Vinny:

One is wellbeing and what that means to an enterprise and an employer. And that is a huge challenge for any organization. The second thing is “how do organizations use data to improve what they're doing?”. These are both parts of the trend I’m seeing.


Brennie:

It seems smart data is becoming increasingly important and maybe that's just a part of the trend. 


Vinny:

Well, it really is. You know, if there's ever been the year that HR has been forced to evolve, it's 2020. During COVID, they're evolving while they're working from home. Also, there's social equity, the black lives matter movement, everything that they have to now be responsible for internally. And now we've layered these three very thick pieces of layer cake on top of an already thick layer cake of, you know, compliance and recruitment and retention and benefits and any number of challenges. And so, HR, I salute you. You are the most overworked, underpaid folks in the biz and this year you are rising to the occasion. 


Brennie:

When I talked to HR managers or CHROs, they are so in tune with their employees and they know every initiative that they have going on and how it's going to impact the organization. 


Vinny:

I’m speaking at the California Chamber of Commerce this Friday and the topic is how we get HR to the table with C suite decision makers. In certain large organizations, that role is typically held by the chief human resources officer. So there is a C in front, but in many organizations, especially in the mid-market and smaller, it's not like that. And so I think the key challenge is how we can effectively get HR to the table. 


And then my session is also about finance of health plans. Most HR people aren't well trained formally in how to talk benefits and speak to their CFO. So they absorb information from their broker but have trouble conveying it to their CFO. So I think it's important for HR people to have the skills to be able to talk to the financial people in their organization.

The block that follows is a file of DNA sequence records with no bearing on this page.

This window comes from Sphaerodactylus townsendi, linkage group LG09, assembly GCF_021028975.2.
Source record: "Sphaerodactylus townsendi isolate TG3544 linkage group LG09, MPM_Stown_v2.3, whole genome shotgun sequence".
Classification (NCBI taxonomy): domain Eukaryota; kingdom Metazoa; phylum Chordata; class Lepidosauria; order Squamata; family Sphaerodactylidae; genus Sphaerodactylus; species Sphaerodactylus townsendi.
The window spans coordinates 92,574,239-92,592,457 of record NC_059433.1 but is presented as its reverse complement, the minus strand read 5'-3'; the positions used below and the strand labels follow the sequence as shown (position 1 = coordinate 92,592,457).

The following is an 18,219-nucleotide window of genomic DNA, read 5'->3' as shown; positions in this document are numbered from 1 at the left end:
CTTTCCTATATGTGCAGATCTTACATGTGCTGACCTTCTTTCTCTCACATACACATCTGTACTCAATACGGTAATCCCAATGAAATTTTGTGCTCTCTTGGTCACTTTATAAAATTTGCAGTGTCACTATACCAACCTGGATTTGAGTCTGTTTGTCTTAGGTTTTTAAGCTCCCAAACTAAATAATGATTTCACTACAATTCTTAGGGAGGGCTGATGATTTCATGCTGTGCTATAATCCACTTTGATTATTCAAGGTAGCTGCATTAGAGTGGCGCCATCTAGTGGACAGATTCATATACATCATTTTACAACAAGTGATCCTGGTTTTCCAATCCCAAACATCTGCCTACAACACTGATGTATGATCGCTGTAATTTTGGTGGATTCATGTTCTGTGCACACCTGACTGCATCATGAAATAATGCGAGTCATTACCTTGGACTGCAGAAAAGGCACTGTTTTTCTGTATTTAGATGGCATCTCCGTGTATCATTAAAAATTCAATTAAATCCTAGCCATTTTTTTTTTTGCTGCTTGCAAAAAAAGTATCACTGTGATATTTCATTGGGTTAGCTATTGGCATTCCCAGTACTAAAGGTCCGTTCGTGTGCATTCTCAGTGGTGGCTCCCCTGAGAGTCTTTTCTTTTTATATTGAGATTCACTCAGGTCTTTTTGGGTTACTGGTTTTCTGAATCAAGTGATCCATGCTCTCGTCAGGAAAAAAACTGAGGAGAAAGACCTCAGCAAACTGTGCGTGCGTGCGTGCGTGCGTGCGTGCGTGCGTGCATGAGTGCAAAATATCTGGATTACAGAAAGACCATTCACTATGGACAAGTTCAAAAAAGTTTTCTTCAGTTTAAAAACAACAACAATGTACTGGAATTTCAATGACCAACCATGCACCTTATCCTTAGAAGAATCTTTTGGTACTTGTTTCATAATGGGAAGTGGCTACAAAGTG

Brennie:

I can see how there would be loss between an HR lead and the C suite they’re meant to communicate with.


Vinny:

There's definitely some loss in the conversation. I always joke - HR, people are from Venus and CFOs are from Mars. I've watched these conversations in conference rooms where they are looking at opposite sides of the same problem. And sometimes they're just talking past each other where the HR folks are empathetic and interested in the employee experience whereas the CFO is more interested in the financial side of the equation. 


Brennie:

It'd be good to hit on this because financial wellness is what we focus on at Challenger. I'd love to hear your thoughts on financial wellness as well as any initiatives you’re excited about. It'd be great to hear your take.